How did Tiger Bay The Musical come about?
There has been a strong relationship between Wales Millennium Centre and Cape Town Opera since the Centre opened in 2004. Donald Gordon – the philanthropist businessman who gave the money to help open the theatre and after whom the main auditorium is named – is from South Africa and wanted to develop links between the two countries.
Over the years, Cape Town Opera has worked with Wales Millennium Centre to stage several shows in Cardiff. We have had Welsh performers come to South Africa.
As managing director of Cape Town Opera I have been to Cardiff on many occasions. I would walk around the Bay and look at the incredible buildings and wonder what went on in these places. I started to explore the streets, talking to people; and then I thought to myself, “This would be a good musical.” The generosity of people in Cardiff Bay in sharing their stories really inspired the show.
How much of Tiger Bay is based on fact and how much is fiction?
Tiger Bay is a work of fiction but is inspired by real experiences and the history of the area.
There are four elements to the story. The first is the people who came from all over the world to work here. We see this in the character of Themba, who has come from South Africa.
Secondly, there were lots of street kids. One of the characters is called Ianto, who is living in the docks and trying to avoid going into the HMS Havannah Reform School. The Havana actually existed.
Thirdly, many people from the South Wales Valleys came to Cardiff to find work in places such as Morgan’s department store. This is what inspired the character of Rowena.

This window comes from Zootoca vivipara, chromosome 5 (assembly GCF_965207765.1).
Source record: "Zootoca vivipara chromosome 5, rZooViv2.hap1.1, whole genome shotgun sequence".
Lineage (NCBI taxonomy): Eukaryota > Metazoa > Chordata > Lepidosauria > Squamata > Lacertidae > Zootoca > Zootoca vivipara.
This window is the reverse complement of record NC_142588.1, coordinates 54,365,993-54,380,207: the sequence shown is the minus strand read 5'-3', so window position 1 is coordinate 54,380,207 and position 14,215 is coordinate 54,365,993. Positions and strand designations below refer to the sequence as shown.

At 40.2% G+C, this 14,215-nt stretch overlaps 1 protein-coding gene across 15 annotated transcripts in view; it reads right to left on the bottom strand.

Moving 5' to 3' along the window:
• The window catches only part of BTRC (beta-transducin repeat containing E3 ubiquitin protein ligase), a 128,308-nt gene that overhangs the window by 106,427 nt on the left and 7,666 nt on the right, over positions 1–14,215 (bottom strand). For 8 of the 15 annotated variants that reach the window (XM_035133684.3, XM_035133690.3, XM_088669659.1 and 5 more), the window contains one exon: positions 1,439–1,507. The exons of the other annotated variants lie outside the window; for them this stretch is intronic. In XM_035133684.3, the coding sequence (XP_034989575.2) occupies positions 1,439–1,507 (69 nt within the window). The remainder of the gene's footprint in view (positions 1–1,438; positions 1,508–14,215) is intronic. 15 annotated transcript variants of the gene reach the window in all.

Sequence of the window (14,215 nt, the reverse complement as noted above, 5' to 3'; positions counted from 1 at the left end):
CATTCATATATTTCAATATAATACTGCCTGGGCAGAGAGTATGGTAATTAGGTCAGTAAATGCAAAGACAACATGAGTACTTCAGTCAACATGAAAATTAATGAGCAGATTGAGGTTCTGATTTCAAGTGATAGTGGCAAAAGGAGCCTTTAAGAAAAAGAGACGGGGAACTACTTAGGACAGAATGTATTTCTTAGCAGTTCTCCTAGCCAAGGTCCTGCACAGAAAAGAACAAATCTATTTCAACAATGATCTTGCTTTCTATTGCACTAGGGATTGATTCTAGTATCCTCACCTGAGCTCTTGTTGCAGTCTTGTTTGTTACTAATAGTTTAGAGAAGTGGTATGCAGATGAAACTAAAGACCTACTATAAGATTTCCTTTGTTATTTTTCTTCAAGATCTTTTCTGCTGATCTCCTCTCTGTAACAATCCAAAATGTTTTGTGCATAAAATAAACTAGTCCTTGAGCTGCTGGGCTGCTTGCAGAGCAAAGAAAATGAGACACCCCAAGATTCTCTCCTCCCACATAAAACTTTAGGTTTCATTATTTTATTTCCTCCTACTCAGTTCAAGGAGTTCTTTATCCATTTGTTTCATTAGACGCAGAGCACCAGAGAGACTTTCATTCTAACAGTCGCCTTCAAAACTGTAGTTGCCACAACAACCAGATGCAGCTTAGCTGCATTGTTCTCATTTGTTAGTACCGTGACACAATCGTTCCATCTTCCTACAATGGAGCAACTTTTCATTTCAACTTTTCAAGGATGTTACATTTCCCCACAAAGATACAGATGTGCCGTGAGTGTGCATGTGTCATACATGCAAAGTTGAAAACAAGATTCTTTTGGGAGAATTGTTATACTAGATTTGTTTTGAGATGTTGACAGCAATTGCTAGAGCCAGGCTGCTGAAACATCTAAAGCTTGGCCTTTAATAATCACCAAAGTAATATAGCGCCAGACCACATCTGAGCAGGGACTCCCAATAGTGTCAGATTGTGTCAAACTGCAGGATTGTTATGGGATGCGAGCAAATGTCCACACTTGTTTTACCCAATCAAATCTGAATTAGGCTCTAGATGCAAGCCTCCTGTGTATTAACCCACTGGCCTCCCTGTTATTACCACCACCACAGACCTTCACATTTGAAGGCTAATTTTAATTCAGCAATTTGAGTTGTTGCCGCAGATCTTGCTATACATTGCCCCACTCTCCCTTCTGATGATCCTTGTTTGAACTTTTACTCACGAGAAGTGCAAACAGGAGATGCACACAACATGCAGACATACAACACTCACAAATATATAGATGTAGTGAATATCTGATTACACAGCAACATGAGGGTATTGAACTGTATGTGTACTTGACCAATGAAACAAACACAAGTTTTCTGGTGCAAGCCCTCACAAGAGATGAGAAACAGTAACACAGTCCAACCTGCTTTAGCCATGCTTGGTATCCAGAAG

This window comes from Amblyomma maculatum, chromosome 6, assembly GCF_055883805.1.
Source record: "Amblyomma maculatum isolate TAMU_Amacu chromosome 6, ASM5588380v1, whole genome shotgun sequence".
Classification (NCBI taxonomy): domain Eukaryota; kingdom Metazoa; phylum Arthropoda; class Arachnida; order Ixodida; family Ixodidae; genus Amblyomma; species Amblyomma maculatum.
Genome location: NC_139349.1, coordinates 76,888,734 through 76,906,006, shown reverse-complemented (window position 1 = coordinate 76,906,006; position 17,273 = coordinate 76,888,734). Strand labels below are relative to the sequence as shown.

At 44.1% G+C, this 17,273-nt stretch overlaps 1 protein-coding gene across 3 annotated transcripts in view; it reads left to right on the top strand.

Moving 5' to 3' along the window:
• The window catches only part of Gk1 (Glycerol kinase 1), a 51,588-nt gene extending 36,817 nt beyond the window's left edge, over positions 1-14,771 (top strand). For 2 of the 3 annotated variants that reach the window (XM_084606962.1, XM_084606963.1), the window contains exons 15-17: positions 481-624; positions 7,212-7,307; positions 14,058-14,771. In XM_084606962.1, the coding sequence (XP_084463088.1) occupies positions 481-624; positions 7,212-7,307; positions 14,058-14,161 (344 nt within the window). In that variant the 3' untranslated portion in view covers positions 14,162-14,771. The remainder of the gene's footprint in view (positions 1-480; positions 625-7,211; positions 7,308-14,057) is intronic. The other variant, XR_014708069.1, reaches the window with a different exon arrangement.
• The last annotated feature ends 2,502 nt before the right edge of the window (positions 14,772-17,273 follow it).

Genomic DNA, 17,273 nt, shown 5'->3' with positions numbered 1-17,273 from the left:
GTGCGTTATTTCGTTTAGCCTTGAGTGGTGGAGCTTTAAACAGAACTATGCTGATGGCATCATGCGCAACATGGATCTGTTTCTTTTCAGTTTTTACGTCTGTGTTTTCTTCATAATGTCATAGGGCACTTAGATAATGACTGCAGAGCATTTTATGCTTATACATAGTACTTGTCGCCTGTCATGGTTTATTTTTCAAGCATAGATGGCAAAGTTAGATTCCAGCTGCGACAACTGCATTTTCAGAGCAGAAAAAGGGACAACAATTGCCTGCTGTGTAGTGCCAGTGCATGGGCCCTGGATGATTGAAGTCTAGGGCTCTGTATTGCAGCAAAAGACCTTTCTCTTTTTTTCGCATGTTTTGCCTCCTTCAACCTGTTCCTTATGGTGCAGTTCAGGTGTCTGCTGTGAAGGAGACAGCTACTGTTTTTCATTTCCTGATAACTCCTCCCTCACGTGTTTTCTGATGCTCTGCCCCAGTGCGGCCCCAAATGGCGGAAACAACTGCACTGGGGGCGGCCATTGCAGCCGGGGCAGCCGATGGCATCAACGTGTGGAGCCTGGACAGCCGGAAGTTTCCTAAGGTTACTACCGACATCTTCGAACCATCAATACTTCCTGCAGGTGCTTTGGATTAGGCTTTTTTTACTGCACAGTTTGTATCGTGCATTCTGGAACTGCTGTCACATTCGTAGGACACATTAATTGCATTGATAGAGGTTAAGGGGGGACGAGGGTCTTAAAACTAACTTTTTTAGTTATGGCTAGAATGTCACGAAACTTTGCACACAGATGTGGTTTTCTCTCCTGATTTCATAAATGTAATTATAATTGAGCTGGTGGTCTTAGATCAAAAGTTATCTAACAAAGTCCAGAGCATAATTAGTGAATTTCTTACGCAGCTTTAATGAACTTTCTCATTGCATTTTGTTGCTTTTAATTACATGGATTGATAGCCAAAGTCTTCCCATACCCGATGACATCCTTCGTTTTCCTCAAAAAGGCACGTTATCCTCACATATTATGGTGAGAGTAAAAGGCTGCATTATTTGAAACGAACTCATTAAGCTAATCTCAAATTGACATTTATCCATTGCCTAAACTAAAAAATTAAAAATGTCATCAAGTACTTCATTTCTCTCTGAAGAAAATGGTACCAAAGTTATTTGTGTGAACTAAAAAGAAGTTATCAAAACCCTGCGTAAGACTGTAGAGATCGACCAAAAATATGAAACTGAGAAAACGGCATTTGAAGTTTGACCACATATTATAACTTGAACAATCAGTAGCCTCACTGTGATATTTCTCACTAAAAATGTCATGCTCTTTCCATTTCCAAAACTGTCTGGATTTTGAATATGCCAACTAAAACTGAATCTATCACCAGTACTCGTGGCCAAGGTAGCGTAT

Finally we have John Stuart, the third Marquess of Bute. He is the world’s richest man. In the show, he is grieving the death of his wife.
The characters are fictional but the context is real. We cover the labour dispute for example. There was a lot of unrest among the workers due to the sliding scale of pay, where the Bute Dock Company paid its workers according to the coal price. If it was high, you got your base line pay. If it was low, your salary was low. But when the coal was sky-high your salary didn’t go up. This lead to the start of the unions in south Wales.
What are the challenges of creating a new musical?
You need to create a new world. With Shrek you are in that fairytale world. With Les Mis you are right in the heart of Paris during the student revolution. Tiger Bay brings you right into the heart of Cardiff Bay at the turn of the 20th century.
Another challenge is not to be derivative. You have the ghosts of successful musicals sitting on your shoulder trying to force their way in but you have to be original.
You’ve also got to make every scene hit all those buttons. It has to be emotional. It has to be feel-good. It has to let you escape from your own reality for a short period of time.
The music has got to be carefully constructed to be the wand to whisk you away. Daf James, who has composed the music, has an incredible gift for melody. The music is modern but has a really Welsh feel.
How has Tiger Bay developed since it was first performed earlier this year in Cape Town?
We have cut some songs. We have written some new songs. We have trimmed some scenes. We have developed some of the characters – and even cut out one character. It had a standing ovation every night in Cape Town so there is a great deal of confidence among the cast and crew that the show works. But we have a new team and a new energy here in Cardiff.
You’re also a successful novelist. How do you approach the two different forms?
Writing a novel you have the liberty of length; a musical is all about respecting brevity. Writing a musical you collaborate with many people and artists to bring your work to life; publishing a novel, the words become set in stone and are permanent. And it’s wonderful to have both these different experiences when creating a text.
Tiger Bay the Musical is at Wales Millennium Centre from Monday 13 November – Saturday 25 November.